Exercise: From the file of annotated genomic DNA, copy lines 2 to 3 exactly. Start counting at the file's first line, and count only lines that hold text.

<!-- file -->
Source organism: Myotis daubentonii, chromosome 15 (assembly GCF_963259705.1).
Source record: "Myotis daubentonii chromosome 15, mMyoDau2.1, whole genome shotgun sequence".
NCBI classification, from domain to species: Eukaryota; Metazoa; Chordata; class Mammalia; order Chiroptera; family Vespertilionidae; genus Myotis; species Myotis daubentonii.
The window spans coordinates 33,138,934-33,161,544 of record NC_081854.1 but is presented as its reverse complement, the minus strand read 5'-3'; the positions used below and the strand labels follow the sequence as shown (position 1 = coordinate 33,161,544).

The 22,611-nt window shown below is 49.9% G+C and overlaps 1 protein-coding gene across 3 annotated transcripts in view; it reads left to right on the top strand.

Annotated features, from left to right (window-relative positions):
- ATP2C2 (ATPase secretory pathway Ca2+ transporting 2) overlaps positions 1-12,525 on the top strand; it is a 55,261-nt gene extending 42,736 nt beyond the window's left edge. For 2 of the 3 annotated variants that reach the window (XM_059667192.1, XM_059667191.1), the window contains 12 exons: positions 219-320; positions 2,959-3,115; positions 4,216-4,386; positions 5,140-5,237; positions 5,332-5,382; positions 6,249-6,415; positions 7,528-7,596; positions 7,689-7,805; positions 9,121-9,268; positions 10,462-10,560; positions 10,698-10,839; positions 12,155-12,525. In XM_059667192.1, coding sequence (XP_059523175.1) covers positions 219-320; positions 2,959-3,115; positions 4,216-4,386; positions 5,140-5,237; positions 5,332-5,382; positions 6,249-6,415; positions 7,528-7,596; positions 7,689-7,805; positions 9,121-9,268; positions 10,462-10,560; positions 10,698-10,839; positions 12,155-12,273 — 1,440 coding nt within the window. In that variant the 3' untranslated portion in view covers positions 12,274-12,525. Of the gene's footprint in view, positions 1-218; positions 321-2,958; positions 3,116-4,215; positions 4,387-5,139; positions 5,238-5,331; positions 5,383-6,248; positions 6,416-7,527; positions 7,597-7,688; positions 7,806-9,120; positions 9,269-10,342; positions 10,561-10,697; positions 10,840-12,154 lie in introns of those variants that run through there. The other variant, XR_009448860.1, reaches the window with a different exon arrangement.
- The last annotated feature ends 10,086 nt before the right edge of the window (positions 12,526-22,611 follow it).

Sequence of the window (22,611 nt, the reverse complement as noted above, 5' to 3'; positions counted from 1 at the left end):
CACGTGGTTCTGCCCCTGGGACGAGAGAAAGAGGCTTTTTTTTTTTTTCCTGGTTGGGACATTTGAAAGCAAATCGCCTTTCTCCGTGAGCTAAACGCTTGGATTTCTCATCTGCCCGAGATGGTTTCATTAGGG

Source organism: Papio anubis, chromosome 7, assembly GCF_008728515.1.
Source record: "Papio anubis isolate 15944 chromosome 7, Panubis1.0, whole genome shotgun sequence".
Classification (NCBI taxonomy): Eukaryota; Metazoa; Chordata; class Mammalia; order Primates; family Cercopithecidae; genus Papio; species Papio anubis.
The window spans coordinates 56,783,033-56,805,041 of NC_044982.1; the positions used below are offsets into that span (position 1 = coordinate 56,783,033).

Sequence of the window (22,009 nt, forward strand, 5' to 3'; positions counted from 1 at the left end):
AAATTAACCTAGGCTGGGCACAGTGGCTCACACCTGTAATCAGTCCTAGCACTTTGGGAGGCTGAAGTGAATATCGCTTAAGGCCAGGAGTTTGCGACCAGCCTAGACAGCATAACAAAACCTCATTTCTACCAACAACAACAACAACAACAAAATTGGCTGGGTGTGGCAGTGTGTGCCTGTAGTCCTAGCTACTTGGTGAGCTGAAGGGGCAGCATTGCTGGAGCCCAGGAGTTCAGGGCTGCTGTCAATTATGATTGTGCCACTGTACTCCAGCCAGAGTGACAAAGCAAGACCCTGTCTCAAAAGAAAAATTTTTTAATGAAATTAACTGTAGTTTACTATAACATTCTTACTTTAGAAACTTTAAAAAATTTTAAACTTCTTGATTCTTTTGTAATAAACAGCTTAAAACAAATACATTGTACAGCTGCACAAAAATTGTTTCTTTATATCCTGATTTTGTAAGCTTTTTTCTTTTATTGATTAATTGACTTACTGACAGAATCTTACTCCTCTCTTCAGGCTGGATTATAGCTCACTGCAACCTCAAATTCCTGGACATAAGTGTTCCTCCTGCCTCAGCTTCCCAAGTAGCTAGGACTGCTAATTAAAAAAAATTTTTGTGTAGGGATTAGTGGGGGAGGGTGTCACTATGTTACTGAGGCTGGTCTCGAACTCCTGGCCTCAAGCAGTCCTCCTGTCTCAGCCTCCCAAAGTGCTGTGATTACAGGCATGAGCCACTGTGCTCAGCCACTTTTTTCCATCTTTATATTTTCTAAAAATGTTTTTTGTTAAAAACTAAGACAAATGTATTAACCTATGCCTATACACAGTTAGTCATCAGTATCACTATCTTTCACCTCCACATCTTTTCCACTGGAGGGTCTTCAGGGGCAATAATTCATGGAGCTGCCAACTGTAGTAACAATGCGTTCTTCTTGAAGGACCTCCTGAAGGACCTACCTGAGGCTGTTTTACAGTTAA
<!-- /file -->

Source record: "Myotis daubentonii chromosome 15, mMyoDau2.1, whole genome shotgun sequence".
NCBI classification, from domain to species: Eukaryota; Metazoa; Chordata; class Mammalia; order Chiroptera; family Vespertilionidae; genus Myotis; species Myotis daubentonii.